Nathaniel Hawthorne said of his seminal novel The Scarlet Letter that his inspiration for the book came from several sources:
  • Years of living in Salem Village and a desire to write about his home
  • Pent-up guilt for the Puritanical sins of the fathers (you may recognize Judge John Hathorne from Arthur Miller's The Crucible; this character was in reality Hawthorne's great-grandfather's son)
  • Perhaps most strikingly, he lost his job! Yes, he lost his cushy job at the Salem customs house and then wrote about it in the introduction, some fifty pages, of The Scarlet Letter.

Hawthorne's firing forced him to turn his career as a short story author into something more lasting. The Scarlet Letter is a beautiful psychological drama that questions the very foundations of sin. Hawthorne's introductory chapter, "The Custom House," describes his motivations for writing the novel. But if you think he told the whole story, you're probably sadly mistaken. Below is a comparison of his account and the one given by a contemporary newspaper which scooped the story, writing the Monday after it happened on Friday and full of fiery rhetoric. The two descriptions have similarities and differences; I offer a suggested conclusion from these discrepancies--that it was all about Salem politics--but feel free to draw your own.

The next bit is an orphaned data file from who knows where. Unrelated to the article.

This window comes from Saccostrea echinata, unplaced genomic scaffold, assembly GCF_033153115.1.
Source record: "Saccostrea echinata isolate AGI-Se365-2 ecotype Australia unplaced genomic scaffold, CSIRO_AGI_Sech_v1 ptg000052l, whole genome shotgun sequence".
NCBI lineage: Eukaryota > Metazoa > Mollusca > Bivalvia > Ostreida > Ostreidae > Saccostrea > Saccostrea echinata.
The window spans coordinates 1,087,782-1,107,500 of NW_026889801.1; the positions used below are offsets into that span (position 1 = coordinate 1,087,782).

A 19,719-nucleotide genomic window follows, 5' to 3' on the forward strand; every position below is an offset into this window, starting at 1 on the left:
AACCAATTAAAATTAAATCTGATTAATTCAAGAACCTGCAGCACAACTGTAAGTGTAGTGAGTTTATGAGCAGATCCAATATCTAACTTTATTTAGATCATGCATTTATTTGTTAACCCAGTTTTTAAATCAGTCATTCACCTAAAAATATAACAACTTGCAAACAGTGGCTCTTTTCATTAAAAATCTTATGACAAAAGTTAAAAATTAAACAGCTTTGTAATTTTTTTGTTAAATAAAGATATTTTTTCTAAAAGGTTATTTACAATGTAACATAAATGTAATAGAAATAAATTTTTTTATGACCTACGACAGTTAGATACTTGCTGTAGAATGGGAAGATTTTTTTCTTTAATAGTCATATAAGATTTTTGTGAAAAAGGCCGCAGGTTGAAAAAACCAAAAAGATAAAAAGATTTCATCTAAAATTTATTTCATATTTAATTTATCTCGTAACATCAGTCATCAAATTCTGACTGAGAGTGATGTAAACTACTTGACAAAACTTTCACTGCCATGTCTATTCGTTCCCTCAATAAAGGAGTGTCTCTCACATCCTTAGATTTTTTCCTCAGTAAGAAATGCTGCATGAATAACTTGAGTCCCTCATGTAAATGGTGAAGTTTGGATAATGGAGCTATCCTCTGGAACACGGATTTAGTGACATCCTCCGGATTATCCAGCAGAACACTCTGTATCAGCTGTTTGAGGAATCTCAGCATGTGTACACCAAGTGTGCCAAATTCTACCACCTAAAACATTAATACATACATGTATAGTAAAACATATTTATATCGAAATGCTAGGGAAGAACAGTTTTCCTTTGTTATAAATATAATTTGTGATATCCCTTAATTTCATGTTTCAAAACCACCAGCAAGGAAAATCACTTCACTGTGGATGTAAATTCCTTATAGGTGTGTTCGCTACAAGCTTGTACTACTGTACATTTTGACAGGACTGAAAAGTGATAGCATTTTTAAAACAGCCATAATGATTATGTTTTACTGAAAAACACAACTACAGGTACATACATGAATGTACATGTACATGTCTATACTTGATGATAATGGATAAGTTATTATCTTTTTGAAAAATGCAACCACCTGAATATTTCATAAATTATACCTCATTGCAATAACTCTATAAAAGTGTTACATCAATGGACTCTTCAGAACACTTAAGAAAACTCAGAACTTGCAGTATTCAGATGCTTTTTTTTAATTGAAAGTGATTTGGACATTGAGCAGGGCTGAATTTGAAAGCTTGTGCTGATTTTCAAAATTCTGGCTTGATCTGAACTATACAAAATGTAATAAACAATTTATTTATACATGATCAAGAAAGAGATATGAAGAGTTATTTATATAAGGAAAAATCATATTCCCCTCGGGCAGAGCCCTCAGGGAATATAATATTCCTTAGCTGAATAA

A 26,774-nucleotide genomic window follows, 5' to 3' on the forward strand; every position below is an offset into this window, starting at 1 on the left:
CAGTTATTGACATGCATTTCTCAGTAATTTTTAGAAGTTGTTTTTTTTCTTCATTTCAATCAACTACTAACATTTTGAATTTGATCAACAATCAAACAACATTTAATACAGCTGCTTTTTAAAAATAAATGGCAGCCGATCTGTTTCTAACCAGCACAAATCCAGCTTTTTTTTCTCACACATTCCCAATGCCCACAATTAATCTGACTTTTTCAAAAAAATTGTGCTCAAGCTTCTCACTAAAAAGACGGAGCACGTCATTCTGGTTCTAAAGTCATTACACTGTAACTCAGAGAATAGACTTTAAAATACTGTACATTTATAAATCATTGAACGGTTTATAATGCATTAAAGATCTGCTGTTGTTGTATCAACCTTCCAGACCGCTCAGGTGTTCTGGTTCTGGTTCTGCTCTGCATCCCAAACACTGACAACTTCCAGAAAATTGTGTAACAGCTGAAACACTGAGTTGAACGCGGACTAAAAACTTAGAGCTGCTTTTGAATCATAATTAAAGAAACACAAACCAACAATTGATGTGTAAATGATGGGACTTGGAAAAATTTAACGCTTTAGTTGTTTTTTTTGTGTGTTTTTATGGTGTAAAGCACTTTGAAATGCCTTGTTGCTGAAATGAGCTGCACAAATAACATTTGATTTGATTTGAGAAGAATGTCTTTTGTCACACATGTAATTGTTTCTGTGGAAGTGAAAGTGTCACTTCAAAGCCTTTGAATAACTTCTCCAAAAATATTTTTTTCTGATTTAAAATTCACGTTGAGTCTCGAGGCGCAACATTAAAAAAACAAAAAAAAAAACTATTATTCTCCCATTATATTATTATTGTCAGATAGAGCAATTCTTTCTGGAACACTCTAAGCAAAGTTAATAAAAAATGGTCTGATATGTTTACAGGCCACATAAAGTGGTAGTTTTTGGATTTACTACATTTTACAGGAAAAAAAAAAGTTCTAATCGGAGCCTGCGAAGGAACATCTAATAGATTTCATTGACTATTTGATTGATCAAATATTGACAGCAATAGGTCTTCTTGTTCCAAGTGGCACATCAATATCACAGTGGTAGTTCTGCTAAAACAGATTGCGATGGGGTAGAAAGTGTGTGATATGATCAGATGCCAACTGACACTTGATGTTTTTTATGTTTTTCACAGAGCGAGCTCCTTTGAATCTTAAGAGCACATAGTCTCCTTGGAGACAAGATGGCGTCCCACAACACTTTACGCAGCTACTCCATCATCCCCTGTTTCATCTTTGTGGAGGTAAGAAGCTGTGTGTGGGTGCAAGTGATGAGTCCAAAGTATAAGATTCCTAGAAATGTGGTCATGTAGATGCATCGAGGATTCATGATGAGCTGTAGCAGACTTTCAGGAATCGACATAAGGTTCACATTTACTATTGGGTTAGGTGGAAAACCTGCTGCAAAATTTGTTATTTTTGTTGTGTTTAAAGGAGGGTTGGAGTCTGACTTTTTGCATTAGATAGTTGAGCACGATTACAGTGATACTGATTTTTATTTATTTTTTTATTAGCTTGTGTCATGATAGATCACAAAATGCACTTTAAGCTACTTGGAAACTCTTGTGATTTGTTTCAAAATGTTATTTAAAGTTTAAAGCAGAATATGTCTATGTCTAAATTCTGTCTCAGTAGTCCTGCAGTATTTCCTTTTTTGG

Hawthorne in Trouble: Salem Politics as Usual